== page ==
By JOHN SALVADOR
On Dec. 1, the Civil Air Patrol will observe its 70th anniversary. CAP’s rich history of service began during World War II when volunteers, led by civilian pilots, flew their own planes at their own expense to support the nation’s war efforts, ultimately spotting 143 German submarines, attacking 57, and sinking two.
In 1948, Congress permanently established CAP as the auxiliary of the U.S. Air Force with three primary missions: Emergency services, cadet programs, and aerospace education.
CAP’s success in performing these missions for America will be lauded throughout the country during the organization’s yearlong anniversary celebration.
Still an all-volunteer, civilian community asset of men and women who donate their time and talents to serve nights, holidays and weekends, often on a moment’s notice, CAP is a highly cost-effective force multiplier for America. The cost per flying hour is $150, a savings of $1,000 or more per hour over using other state, federal or contractor assets. The economic impact of CAP’s volunteer man-hours exceeds $120 million annually.
In performing its missions, CAP relies on 550 general aviation aircraft, the country’s largest single-engine fleet; more than 7,000 aircrew members; and more than 4,000 qualified ground team members. In addition to sophisticated cell phone forensics and radar tracking technology, CAP’s high-tech toolbox also includes full-motion video, infrared cameras, and Garmin G1000 glass-cockpit technology.
CAP members put this technology to good use. They are annually involved in more than 90% of America’s continental inland search and rescue missions, and last year they participated in more than 1,000 search and rescue missions and were credited with saving 113 lives.
Also a resource for disaster relief, CAP members are often first on the scene, providing aerial photography and damage assessment, which helps emergency responders pinpoint critical infrastructure needs in real time. Recent high-visibility missions include responses to tornadoes that ravaged communities across America, Pacific Coast tsunamis, Southwest region wildfires, and Midwest flooding.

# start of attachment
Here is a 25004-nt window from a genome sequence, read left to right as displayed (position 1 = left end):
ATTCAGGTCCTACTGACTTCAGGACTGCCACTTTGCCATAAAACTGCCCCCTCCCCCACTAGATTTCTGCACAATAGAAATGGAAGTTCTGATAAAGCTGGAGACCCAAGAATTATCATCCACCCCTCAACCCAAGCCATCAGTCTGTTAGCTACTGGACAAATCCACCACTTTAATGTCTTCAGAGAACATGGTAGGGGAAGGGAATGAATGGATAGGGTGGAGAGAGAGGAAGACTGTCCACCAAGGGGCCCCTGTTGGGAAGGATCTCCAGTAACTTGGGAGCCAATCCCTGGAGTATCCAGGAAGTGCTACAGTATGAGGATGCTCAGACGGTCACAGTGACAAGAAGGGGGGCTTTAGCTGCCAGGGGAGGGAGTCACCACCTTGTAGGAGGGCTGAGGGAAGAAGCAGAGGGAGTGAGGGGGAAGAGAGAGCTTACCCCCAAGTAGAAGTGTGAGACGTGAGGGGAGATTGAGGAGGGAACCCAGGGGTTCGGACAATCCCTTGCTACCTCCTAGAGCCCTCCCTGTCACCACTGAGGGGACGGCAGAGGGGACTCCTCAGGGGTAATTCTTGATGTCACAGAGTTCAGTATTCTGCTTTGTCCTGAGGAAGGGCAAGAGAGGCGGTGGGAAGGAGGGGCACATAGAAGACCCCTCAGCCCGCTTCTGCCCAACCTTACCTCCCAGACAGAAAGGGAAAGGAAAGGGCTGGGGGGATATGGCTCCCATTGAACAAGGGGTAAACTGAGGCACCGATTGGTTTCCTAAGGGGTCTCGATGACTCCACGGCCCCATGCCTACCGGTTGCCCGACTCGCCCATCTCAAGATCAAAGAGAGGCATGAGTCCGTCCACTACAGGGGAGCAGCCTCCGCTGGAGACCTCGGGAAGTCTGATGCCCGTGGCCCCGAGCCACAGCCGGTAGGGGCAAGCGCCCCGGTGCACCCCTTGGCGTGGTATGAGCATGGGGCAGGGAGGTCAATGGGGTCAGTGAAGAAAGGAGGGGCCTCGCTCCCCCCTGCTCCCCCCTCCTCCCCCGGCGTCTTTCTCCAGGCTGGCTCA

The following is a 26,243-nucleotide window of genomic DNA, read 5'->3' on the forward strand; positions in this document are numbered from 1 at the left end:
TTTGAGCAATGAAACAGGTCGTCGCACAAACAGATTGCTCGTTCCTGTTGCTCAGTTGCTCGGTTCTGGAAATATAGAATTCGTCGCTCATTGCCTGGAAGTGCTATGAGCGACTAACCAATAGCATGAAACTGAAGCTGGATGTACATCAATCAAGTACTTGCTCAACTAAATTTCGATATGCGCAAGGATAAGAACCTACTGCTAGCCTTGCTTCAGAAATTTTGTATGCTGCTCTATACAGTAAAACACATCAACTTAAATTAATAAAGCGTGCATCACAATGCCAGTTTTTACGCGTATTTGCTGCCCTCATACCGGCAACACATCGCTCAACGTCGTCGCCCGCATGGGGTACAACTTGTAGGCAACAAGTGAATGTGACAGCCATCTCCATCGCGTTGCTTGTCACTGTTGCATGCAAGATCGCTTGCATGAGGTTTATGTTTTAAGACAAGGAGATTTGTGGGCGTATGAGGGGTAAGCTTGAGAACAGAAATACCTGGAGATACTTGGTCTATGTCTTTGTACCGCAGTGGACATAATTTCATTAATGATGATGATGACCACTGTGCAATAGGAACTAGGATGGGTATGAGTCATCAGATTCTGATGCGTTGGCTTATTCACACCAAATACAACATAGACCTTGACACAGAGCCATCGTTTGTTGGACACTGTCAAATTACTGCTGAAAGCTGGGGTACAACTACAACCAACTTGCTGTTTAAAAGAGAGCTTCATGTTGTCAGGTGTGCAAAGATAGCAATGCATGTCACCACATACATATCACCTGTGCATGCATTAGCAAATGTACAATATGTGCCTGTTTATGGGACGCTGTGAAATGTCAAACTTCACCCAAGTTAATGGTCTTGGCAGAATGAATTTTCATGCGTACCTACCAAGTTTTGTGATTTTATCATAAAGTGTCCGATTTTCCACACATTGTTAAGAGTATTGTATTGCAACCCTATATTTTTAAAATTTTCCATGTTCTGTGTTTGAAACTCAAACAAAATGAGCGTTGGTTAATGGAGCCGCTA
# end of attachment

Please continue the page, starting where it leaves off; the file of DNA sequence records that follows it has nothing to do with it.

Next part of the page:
CAP’s role in the Gulf of Mexico oil spill response in 2010 — our largest single mission since World War II — included a record demand for thousands of aerial photos each day for 118 straight days. The digital photos were used to help assess the spilled oil’s potential effect on the coastline, barrier islands, wetlands, the fishing industry, businesses and tourism. CAP performed this mission for less than 5% of what it would have cost the Coast Guard to do the same mission, and it saved our nation more than $20 million on this one mission alone.
Extensive training and other professional development are offered annually, ensuring CAP’s volunteers are prepared with the skills and knowledge required to perform these missions. In addition, all CAP responders have been trained to meet the National Incident Management System requirements specified by the Federal Emergency Management Agency (FEMA). CAP also provides year-round training to more than 900 members at the National Emergency Services Academy Center for Operations Excellence at Camp Atterbury, Ind.
CAP’s cadet programs and training activities for youth help develop leadership skills in more than 26,000 young adults 12-20 years old. Many of them go on to careers in the military, engineering and aerospace. Teacher support programs help create a passion for using aviation and space themes to encourage students to excel in science, technology, engineering and mathematics subjects.
CAP’s drug interdiction and drug demand reduction program has helped remove more than $1 billion in illicit drugs and drug money from U.S. communities each year, while instilling a drug-free attitude in our nation’s youth.
CAP’s 61,000 volunteers are supported by 100 national headquarters employees and 52 wing administrators, the organization’s only paid employees. The budget — consisting primarily of an annual allocation from Congress — is approximately $30 million, and all expenditures are annually published in CAP’s financial report, which is posted online at CapVolunteerNow.com.
Perhaps equally as impressive as Civil Air Patrol members’ legacy of service over the past 70 years is the fact that these individuals are all unpaid professionals whose only reward is the satisfaction of knowing they helped their fellow Americans in a time of need. CAP is indeed a wonderful community-based, cost-saving, force multiplier for our nation!
For more information: GoCivilAirPatrol.com
John Salvador is assistant executive director at the Civil Air Patrol’s national headquarters.